The sister mentioned in her blog, “So before we start learning about other people’s language and religion, shouldn’t we be experts in our own language and religion first?” If we were to try to be experts in our own religion first, then I think that our time and effort would be better spent, not on Malay, but on Arabic. It is infinitely more beautiful and complex than any other language.
Most of all, it is the language of our faith.
Language can shape one’s character, so if we were to hope for excellence for the Malays, then again, I think the best language would be through Arabic. Ibn Taymiyyah rahimahullah said, “Using a language has a profound effect on one’s thinking, behavior and religious commitment. It also affects one’s resemblance to the early generations of this Ummah, the Shahaabah and the Taabi’een. Trying to emulate them refines one’s thinking, religious commitment and behavior.”
Why do the Malays continue to harp on how important Malay is? Why are we so sad that our youngsters are not fluent in it? Why do we not instead grieve over the fact that we cannot understand the Book that holds the key to our salvation?
I am not trying to say one should simply sweep Malay under the carpet; neither am I saying that we should deny our Malay heritage. I am just saying that we are Muslims first and last and that Arabic should be our lingua franca.
After all, what are the Malays without Islam? Nothing much really.
Jazakillah khayran! Sister, it has been TOO LONG! We must meet soon… maybe when your home is all done up!
InshaAllah. Yes, it has been a long time since we met.
This was a great post, Ma sha Allah. You had some awesome gems in this post that are inspiring me to post a few things on the same topic too! Barak Allahu feeki.
very nice post mashaallah. jak for this. I feel the same way! how come i never knew you were malay before this? or am i mixing up the many imaans i know from the blog world?
wa `alaykum as salaam wa rahmatullaahi wa barakaatuh!
You know, I got to know a few mums online when I was in Singapore and sometimes chatted with them. Once I joined a group chat and the mums often lapsed into Malay. One of the mums kept translating for me and I wondered why she kept explaining things to me :P I realised then that she didn’t know I was (am) Malay! I don’t know why I don’t seem Malay online :P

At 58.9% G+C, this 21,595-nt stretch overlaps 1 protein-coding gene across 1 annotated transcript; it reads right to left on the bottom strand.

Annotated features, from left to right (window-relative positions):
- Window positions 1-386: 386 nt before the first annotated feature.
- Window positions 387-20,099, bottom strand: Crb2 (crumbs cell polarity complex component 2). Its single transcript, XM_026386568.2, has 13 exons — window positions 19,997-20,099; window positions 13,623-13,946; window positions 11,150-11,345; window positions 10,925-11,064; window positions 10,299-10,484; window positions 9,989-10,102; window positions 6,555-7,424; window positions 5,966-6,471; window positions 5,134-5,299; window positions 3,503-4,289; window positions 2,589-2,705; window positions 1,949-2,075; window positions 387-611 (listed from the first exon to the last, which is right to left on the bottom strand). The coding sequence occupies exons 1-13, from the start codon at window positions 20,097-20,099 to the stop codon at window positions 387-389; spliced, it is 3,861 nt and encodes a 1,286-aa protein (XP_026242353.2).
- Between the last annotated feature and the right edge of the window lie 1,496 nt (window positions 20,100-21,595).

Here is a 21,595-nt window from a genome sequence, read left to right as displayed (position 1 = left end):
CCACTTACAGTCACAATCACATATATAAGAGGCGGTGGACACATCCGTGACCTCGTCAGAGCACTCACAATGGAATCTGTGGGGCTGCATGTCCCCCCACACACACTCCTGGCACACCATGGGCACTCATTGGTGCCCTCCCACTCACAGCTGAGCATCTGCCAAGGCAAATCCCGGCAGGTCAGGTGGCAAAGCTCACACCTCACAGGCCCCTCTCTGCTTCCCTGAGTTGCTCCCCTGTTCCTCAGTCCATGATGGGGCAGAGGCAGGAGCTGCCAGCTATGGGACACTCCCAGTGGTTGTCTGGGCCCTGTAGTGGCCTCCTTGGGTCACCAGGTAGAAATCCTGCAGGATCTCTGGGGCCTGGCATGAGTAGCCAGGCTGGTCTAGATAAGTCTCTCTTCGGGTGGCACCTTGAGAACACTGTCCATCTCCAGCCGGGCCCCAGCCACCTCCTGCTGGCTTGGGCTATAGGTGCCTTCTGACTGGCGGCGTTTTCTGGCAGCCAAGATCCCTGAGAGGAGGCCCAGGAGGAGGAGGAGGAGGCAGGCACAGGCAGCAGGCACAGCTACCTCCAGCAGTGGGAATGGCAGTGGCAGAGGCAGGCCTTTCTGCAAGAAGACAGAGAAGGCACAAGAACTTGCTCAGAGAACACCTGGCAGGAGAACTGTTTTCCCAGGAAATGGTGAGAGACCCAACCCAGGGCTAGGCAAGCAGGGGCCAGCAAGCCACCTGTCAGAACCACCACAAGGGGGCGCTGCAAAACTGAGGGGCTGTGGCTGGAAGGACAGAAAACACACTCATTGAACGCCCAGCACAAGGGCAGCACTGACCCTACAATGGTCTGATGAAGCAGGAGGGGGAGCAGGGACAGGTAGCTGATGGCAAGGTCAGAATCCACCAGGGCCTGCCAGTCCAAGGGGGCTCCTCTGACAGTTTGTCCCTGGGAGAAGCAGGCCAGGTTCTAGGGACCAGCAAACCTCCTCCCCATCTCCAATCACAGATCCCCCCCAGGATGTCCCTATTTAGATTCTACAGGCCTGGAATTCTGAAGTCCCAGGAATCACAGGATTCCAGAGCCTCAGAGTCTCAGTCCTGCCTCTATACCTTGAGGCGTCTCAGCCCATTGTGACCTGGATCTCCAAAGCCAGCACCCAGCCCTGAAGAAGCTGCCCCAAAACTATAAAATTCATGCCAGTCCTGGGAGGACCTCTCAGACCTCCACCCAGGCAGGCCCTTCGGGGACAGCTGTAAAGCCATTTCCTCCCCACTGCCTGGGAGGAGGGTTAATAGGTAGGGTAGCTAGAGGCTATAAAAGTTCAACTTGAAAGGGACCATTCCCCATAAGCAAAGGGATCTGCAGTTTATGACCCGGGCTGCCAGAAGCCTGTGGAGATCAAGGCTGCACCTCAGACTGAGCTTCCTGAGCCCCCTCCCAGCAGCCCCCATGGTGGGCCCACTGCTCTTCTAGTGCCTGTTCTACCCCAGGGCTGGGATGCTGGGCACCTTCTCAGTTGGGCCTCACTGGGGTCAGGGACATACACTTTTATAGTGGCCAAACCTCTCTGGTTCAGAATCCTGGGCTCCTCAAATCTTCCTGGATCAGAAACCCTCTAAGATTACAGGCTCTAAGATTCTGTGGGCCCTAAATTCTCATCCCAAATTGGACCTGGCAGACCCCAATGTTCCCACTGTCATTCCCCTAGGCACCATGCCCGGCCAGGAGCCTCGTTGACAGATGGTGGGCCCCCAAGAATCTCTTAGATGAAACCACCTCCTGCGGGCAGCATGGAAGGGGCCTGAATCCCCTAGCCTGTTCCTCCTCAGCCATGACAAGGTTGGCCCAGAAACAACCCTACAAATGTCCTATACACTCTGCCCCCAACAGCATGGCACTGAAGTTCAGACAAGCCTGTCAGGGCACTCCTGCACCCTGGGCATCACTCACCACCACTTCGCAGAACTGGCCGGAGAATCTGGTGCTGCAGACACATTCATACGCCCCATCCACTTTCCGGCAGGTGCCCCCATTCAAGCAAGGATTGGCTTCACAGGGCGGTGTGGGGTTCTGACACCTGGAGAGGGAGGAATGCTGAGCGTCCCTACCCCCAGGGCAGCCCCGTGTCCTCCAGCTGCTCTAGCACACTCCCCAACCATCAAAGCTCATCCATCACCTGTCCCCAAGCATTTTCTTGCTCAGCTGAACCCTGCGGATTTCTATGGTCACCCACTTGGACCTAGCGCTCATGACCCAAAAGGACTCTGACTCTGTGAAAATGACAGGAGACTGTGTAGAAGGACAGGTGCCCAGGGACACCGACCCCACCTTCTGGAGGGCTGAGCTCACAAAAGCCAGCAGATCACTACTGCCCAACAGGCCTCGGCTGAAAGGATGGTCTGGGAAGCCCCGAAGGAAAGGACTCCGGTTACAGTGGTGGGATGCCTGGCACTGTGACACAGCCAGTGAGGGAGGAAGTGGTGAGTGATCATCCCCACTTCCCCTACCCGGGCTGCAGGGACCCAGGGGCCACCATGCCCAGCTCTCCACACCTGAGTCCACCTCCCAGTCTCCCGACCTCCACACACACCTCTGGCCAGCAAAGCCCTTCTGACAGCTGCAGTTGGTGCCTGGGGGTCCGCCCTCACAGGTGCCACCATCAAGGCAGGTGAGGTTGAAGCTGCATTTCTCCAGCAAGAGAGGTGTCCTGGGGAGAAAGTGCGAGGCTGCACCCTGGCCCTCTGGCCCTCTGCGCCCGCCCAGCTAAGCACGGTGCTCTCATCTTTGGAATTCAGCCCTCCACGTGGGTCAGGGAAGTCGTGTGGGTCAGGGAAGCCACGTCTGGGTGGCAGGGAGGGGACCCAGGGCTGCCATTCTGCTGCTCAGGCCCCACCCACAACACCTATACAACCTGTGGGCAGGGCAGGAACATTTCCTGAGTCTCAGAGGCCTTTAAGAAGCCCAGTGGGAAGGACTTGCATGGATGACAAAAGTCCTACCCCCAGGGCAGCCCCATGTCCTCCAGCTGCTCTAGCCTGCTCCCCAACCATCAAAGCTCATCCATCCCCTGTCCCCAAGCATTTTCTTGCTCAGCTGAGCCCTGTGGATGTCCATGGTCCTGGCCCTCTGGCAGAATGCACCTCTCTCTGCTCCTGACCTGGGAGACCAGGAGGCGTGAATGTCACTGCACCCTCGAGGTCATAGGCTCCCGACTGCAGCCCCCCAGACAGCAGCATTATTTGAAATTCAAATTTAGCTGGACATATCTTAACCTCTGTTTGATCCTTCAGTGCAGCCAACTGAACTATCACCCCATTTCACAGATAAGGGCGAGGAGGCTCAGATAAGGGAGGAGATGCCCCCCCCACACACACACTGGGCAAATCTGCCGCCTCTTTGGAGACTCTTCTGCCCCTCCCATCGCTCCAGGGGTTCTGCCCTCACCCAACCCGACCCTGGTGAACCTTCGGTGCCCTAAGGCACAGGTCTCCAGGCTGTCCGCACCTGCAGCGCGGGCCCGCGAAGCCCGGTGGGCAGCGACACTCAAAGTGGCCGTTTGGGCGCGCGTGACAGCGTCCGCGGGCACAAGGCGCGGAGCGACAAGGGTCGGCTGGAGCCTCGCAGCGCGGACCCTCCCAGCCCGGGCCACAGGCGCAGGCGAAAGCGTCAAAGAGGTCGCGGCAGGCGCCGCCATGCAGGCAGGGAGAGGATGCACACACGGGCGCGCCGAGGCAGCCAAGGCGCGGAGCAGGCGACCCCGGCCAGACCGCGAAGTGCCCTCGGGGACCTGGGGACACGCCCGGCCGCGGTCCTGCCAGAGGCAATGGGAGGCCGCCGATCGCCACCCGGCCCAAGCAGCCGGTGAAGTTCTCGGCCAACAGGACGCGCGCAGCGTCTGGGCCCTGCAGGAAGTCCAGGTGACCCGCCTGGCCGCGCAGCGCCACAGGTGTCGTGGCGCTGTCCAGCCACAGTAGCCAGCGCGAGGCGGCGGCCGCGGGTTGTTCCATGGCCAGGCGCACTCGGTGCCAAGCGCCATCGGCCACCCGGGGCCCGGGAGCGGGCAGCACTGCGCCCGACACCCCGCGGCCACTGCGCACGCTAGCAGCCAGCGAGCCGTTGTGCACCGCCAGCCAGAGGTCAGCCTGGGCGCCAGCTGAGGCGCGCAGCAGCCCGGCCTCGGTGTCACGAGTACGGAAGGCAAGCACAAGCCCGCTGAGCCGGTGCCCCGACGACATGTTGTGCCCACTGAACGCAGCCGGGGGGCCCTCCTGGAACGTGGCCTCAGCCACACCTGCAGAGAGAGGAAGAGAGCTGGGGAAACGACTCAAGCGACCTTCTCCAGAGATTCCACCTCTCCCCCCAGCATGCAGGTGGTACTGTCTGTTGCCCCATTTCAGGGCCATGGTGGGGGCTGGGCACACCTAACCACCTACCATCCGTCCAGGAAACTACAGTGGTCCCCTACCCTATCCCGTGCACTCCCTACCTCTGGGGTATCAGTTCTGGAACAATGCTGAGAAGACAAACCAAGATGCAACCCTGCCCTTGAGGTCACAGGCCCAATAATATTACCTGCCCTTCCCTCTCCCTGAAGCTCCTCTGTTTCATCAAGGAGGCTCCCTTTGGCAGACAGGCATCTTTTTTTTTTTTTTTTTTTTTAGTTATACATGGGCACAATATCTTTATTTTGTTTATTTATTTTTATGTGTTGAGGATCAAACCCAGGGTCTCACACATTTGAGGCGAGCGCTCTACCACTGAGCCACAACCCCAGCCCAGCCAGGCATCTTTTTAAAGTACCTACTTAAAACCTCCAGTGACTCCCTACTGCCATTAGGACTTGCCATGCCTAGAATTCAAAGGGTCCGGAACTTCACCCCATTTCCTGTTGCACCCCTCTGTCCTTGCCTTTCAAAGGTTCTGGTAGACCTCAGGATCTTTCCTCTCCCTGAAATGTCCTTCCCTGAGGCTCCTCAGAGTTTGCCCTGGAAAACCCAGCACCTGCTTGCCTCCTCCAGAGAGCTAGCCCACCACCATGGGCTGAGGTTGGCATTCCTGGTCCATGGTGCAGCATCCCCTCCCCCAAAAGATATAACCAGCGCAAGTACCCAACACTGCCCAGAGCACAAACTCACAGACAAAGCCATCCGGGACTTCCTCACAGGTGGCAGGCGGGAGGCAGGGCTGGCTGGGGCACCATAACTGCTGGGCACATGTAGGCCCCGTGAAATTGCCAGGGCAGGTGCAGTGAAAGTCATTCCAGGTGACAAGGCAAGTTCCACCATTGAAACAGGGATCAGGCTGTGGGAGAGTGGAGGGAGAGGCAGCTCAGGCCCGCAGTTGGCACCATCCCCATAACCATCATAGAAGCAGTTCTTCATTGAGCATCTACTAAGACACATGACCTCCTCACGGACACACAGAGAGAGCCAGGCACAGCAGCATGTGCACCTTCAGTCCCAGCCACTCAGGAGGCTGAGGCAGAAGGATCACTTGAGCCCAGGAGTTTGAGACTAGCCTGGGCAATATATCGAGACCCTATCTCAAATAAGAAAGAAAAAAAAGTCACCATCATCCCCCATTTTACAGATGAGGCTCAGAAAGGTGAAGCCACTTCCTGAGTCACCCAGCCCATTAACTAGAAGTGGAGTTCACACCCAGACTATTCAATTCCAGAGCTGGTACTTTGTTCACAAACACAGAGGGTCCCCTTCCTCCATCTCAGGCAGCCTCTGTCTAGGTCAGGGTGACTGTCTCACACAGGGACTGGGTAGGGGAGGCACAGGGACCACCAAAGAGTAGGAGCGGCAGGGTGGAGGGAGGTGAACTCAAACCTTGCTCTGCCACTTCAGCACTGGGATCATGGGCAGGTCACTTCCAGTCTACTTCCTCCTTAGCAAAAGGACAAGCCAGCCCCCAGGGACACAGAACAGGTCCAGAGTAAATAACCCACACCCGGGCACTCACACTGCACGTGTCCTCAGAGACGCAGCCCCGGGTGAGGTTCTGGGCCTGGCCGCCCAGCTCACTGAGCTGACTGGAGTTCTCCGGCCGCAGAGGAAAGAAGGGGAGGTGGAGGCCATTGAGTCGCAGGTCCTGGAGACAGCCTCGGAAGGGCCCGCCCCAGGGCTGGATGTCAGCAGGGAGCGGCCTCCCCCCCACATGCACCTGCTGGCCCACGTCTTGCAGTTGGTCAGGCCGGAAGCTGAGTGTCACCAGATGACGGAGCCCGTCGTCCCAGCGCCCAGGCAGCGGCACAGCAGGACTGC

I was in malaysia for 5 years . I was sent there because we thought it was a muslim country.It was more like malay culture with an islamic flavour,just as it is almost everywhere else. The worst bit was all the malpractices of culture and malays in general were attributed by the nonmuslim minorities to the Islam . For example muslim boyfriends and girlfriends having iftar holding hands ! not to mention the skin tight clothing
as salaamu `alaykum… Yes, this problem exists in many countries/cultures not just among the Malays. May Allah guide us all ameen.
“race or culture are secondary at best and irrelevant at worst.”
“we are Muslims first and last”
Yet, this is a complicated subject. As Muslims, yes, we should learn Arabic in order to understand the Quran better. But for those of us born in a non-Arabic speaking country, this is a slow and on-going process in which the overwhelming majority of us will never be as fluent in Arabic as in our native language. As someone who works in the field of language learning, I have seen that most of the children of immigrants in the U.S. lose the ability to speak the language of their parents, certainly at least fluently. They may (or may not) understand a lot of it, but that understanding is much, much less than their understanding in English. And if that’s the case for the children of immigrants, who hear their parents speak their homeland’s language every day, how much more so for the children born into an English-speaking home.